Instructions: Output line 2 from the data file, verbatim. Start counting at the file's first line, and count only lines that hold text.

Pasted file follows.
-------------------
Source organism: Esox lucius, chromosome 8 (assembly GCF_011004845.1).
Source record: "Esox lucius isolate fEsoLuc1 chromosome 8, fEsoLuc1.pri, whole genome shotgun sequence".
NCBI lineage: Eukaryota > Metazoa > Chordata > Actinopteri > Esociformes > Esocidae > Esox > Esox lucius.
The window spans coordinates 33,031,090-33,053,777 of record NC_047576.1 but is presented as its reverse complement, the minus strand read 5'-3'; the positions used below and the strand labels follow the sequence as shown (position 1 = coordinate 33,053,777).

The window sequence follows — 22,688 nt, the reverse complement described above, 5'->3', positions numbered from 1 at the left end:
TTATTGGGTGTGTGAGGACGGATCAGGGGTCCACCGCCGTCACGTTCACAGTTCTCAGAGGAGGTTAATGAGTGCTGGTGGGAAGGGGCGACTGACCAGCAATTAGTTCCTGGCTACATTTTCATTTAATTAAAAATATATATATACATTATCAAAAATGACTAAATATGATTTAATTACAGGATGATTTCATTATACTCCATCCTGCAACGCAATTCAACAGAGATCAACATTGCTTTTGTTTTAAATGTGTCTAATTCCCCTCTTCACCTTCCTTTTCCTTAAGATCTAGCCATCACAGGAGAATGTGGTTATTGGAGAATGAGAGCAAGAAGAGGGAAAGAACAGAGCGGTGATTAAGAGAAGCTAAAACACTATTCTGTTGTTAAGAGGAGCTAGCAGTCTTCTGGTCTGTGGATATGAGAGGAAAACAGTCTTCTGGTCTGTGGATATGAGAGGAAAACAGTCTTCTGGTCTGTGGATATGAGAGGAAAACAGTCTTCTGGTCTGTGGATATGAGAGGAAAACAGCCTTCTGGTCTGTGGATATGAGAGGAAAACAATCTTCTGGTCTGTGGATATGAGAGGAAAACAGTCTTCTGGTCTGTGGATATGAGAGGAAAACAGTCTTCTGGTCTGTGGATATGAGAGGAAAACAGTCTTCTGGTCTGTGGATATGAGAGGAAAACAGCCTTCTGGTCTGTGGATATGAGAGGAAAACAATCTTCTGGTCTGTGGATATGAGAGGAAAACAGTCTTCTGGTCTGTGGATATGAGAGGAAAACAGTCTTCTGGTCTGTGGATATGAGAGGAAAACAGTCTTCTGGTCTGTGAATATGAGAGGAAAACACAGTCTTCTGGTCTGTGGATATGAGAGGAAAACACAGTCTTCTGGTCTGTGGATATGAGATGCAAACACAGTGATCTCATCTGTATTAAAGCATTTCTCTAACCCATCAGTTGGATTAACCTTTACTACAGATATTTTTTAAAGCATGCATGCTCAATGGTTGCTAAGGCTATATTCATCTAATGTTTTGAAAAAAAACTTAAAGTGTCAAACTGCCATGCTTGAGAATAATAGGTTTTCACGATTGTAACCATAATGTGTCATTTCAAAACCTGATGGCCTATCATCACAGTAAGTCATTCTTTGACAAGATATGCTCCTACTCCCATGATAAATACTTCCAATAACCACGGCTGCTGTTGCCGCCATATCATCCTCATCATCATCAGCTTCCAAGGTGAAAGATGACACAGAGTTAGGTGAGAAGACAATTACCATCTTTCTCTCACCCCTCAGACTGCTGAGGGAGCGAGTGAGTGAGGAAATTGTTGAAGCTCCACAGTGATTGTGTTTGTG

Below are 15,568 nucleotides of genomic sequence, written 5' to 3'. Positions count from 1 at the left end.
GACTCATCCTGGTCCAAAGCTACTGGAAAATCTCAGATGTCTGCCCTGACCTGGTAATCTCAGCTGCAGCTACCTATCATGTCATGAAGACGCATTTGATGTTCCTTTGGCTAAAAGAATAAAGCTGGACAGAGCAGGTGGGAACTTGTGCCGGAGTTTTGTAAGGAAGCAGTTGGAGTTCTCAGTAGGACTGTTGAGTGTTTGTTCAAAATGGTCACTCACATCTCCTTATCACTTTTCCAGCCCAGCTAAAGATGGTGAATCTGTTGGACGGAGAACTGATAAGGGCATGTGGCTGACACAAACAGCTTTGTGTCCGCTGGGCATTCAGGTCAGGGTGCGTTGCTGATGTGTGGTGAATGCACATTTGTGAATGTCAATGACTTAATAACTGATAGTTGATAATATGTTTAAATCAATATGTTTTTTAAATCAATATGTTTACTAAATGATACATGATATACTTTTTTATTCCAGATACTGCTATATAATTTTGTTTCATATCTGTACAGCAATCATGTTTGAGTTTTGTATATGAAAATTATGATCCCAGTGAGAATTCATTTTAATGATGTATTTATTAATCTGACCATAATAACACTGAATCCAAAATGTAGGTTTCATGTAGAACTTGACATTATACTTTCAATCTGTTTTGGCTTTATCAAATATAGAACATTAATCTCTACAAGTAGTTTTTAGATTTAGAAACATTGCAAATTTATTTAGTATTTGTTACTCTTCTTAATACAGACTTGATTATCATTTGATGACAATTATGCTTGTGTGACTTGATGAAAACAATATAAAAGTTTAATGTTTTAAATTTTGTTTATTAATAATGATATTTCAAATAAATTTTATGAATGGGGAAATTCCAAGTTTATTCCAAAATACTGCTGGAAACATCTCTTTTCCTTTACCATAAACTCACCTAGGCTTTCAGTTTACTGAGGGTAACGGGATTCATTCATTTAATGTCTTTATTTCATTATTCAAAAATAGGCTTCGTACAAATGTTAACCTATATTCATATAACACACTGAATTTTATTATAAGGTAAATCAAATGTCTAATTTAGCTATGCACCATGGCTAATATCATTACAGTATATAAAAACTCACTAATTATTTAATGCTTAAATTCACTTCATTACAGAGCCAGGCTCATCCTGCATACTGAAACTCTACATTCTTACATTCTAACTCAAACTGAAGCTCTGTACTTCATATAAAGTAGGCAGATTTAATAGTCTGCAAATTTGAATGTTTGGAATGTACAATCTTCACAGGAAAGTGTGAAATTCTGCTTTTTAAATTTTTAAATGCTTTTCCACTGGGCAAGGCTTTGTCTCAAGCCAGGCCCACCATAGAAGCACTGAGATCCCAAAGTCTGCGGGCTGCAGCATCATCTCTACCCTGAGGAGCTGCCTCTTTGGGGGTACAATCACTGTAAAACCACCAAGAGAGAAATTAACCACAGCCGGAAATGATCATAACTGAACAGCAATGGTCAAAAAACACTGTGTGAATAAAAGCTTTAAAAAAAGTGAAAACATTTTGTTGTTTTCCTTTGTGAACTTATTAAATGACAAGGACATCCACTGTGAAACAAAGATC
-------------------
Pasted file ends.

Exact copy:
Source record: "Esox lucius isolate fEsoLuc1 chromosome 8, fEsoLuc1.pri, whole genome shotgun sequence".